School Anxiety

“I don’t want to go to school. My tummy hurts.”

What parent have not heard this many a morning before school? Even I played that card many times. But now some studies have shown that it could be a sign that something is amiss at/with school. I will try and help you find some solution or direction with this age-old complaint.

Now, it could be that your child genuinely has some ailment, or that he or she is afraid to go to school. That can be caused by bullying, underlying learning difficulty, or by separation anxiety. This affects 2-5% of all children.

So, after you ruled out physical ailment, let’s have a look at some the other causes.


Children can be mean. Even if your child is a cute, little angel at home, things can be different at school. But if your child is a victim of school bullies, it’s hard to get to the bottom of it. Most children don’t want to talk about it and prefer to suffer in silence. They would cower in the library at break time, hide in the restrooms or wonder around without making eye contact. Some of the signs of bullying is that your child makes excuses as to why they can’t go to school, has few, if any, friends. Appears sad, moody, or teary when he or she comes home. Has trouble sleeping or has bad dreams. And heaven forbid, comes home with cuts, bruises or scratches he or she doesn’t want to explain. Trying to find out if this is the cause of school-anxiety can be hard but if you have a strong and open relationship with your child, he or she will open up to you if you ask questions like “I’ve read a lot about bullying lately. Is that going on at your school?” Or “Are you being teased in a mean way at school?” Assuring your child of your love and that it is not their fault is the first step to gain back some of the self-confidence lost with bullying. Share your concerns with a teacher or headmaster as soon as possible to sort this out.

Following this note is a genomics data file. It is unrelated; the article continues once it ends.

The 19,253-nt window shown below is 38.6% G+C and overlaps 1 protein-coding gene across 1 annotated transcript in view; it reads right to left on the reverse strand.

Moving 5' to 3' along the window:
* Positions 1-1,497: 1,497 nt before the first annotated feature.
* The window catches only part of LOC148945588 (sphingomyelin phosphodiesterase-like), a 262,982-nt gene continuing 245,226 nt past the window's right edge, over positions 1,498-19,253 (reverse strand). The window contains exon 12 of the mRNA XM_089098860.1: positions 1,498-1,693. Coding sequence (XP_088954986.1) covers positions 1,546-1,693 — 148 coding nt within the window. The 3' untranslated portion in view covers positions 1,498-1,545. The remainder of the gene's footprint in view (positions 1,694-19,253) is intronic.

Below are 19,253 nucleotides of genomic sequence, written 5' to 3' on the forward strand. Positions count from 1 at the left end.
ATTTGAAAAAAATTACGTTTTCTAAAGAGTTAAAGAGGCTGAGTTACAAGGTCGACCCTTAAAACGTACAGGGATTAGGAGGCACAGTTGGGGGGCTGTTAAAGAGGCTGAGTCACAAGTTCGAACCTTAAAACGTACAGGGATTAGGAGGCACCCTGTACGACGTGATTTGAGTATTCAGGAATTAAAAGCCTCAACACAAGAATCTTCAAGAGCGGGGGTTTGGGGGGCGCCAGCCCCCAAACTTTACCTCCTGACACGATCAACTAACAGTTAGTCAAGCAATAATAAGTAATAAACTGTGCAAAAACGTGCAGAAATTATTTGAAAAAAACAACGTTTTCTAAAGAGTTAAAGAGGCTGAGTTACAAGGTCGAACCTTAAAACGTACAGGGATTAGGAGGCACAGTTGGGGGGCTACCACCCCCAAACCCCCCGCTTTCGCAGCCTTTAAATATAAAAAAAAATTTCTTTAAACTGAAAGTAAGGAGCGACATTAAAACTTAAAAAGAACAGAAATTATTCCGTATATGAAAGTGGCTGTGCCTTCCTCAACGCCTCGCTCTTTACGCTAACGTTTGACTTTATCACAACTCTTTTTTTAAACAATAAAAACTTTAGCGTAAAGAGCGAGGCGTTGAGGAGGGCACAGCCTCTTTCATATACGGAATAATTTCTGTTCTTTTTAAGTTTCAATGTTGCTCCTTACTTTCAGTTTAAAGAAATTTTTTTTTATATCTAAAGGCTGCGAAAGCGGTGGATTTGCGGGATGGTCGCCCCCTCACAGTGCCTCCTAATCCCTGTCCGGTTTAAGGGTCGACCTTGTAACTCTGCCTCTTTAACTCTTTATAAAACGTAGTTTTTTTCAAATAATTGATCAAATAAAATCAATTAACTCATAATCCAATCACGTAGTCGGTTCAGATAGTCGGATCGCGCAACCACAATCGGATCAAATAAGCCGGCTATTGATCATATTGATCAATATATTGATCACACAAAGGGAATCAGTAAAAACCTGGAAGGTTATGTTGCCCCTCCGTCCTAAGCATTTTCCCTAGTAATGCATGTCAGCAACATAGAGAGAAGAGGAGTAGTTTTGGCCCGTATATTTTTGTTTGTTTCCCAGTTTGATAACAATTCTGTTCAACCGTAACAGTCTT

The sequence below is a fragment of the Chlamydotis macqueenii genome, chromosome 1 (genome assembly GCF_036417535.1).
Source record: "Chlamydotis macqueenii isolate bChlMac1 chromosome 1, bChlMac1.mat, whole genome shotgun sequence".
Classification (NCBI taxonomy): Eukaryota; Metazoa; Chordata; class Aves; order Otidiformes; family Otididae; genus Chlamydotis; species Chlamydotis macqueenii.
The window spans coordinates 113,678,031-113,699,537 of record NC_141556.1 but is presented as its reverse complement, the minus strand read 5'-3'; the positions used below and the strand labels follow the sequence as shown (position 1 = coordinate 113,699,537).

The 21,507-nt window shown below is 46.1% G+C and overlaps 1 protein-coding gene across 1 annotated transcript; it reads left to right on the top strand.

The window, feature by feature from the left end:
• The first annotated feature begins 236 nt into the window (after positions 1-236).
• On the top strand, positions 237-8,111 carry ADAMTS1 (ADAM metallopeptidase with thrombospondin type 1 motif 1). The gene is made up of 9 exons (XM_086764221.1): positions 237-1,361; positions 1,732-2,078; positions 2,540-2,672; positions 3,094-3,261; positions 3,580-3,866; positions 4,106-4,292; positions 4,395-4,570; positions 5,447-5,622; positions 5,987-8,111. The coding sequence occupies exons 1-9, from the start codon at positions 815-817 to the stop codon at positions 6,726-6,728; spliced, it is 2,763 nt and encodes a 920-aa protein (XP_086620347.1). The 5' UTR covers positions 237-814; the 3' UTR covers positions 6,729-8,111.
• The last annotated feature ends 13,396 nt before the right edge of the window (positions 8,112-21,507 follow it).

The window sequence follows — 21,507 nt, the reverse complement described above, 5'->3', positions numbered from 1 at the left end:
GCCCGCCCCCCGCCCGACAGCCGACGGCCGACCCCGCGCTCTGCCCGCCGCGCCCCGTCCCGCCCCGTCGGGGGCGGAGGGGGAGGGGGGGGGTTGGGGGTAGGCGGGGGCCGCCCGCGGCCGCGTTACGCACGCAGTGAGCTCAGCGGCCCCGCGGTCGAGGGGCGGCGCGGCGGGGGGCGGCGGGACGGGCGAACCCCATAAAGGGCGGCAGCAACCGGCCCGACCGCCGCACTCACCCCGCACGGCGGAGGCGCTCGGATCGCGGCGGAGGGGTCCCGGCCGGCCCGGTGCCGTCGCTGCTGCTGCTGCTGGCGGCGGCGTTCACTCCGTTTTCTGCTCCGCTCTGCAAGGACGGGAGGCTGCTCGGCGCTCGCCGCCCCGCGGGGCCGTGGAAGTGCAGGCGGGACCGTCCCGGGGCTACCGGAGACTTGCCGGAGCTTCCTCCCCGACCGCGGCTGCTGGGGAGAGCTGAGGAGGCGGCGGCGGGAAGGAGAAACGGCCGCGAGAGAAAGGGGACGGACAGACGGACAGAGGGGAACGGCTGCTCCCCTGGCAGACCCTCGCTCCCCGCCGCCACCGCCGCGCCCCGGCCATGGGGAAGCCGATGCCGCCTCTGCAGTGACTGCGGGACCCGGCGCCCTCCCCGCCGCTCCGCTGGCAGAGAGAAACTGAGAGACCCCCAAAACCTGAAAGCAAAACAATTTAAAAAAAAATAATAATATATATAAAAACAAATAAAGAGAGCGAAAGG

Learning difficulty or disorders

Some children will try to hide their learning struggle by acting out, act helpless or withdraw. Unfortunately, most cases will be labelled ADHD without prober investigation. But the list is endless. From Dyslexia, ADHD, visual difficulty, hearing problems to Autism and Asperger’s Syndrome. Now don’t stress too much about it until you had your child tested and assessed. Some of these roadblocks can be overcome with extra effort and specialised learning programs. Contact a local specialist should you have any doubts.

Separation Anxiety

Children fighting a battle with this experience extreme distress when they are separated from their parents, caregivers or persons they trust. It is normal for a toddler to cry a bit when mommy drops her off at daycare. But it becomes a problem when this disrupts with age-appropriate behaviour. Children aged from 7 should be able to go to school without crying or tantrums every morning. When this continues for more than four weeks, seek professional advice. Symptoms may include refusal to sleep alone, lots of worry when separated from home or a loved one, worry about getting lost, repeated nightmares and of course refusing to go to school. If left untreated, children are at risk of performing poorly at school, miss out on social experiences and in some cases engage in substance abuse. It is very important to understand that this can be a result of the constrictions of the current COVID-19 situation and it may pass without invasive action like medication. Building a strong bond with your child and care-giver is of utmost importance. But unfortunately, not all Separation Anxiety cases will be solved without some sort of treatment in the form of medication. Just make sure that the person prescribing this is an expert on the matter.

I really hope that this will help parents in getting to the bottom of “Morning sickness” in children.

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